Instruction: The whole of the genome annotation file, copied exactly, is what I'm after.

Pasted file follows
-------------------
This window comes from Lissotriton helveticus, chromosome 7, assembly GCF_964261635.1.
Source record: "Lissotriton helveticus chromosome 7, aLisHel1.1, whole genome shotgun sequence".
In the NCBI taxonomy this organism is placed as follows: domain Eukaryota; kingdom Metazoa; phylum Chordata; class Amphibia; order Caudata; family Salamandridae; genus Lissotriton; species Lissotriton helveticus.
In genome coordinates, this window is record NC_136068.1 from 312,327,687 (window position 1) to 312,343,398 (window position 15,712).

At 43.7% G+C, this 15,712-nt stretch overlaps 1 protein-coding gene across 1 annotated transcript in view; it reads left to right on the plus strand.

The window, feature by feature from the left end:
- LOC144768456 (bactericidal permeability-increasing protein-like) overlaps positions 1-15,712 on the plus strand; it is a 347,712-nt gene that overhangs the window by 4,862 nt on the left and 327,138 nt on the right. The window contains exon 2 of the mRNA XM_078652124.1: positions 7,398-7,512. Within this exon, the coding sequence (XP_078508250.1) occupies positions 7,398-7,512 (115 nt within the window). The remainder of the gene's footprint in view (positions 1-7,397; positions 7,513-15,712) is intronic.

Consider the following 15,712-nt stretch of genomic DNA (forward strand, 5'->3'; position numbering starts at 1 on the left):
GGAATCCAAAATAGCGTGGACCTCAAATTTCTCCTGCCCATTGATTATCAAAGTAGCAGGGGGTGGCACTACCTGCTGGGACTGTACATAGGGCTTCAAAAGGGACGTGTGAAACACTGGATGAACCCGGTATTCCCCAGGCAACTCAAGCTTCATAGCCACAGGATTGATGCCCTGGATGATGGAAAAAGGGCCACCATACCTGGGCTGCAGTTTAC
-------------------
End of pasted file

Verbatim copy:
This window comes from Lissotriton helveticus, chromosome 7, assembly GCF_964261635.1.
Source record: "Lissotriton helveticus chromosome 7, aLisHel1.1, whole genome shotgun sequence".
In the NCBI taxonomy this organism is placed as follows: domain Eukaryota; kingdom Metazoa; phylum Chordata; class Amphibia; order Caudata; family Salamandridae; genus Lissotriton; species Lissotriton helveticus.
In genome coordinates, this window is record NC_136068.1 from 312,327,687 (window position 1) to 312,343,398 (window position 15,712).

At 43.7% G+C, this 15,712-nt stretch overlaps 1 protein-coding gene across 1 annotated transcript in view; it reads left to right on the plus strand.

The window, feature by feature from the left end:
- LOC144768456 (bactericidal permeability-increasing protein-like) overlaps positions 1-15,712 on the plus strand; it is a 347,712-nt gene that overhangs the window by 4,862 nt on the left and 327,138 nt on the right. The window contains exon 2 of the mRNA XM_078652124.1: positions 7,398-7,512. Within this exon, the coding sequence (XP_078508250.1) occupies positions 7,398-7,512 (115 nt within the window). The remainder of the gene's footprint in view (positions 1-7,397; positions 7,513-15,712) is intronic.

Consider the following 15,712-nt stretch of genomic DNA (forward strand, 5'->3'; position numbering starts at 1 on the left):
GGAATCCAAAATAGCGTGGACCTCAAATTTCTCCTGCCCATTGATTATCAAAGTAGCAGGGGGTGGCACTACCTGCTGGGACTGTACATAGGGCTTCAAAAGGGACGTGTGAAACACTGGATGAACCCGGTATTCCCCAGGCAACTCAAGCTTCATAGCCACAGGATTGATGCCCTGGATGATGGAAAAAGGGCCACCATACCTGGGCTGCAGTTTAC